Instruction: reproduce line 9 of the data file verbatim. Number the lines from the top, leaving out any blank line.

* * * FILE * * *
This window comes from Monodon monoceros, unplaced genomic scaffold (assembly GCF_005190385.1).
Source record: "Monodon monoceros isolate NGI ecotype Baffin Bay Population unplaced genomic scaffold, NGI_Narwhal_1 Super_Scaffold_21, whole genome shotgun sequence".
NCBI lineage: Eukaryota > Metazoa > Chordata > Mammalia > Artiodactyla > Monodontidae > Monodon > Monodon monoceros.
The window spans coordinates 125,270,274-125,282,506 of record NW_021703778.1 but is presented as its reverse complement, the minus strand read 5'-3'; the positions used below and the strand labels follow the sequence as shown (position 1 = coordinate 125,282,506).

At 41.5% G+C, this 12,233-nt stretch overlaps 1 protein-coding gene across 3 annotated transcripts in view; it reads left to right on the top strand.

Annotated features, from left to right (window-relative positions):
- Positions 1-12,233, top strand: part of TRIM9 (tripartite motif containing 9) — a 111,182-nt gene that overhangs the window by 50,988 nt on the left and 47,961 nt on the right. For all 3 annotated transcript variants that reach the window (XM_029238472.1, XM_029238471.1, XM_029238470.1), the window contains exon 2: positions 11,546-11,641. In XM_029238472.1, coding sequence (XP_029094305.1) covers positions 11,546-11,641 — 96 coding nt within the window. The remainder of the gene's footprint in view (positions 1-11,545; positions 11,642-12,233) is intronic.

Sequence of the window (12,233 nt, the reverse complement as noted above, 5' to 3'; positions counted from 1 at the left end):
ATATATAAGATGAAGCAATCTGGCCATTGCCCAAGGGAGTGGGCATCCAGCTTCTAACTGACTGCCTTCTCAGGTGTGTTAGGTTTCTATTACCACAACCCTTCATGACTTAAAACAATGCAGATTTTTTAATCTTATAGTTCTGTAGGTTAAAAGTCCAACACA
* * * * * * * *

ATATATAAGATGAAGCAATCTGGCCATTGCCCAAGGGAGTGGGCATCCAGCTTCTAACTGACTGCCTTCTCAGGTGTGTTAGGTTTCTATTACCACAACCCTTCATGACTTAAAACAATGCAGATTTTTTAATCTTATAGTTCTGTAGGTTAAAAGTCCAACACA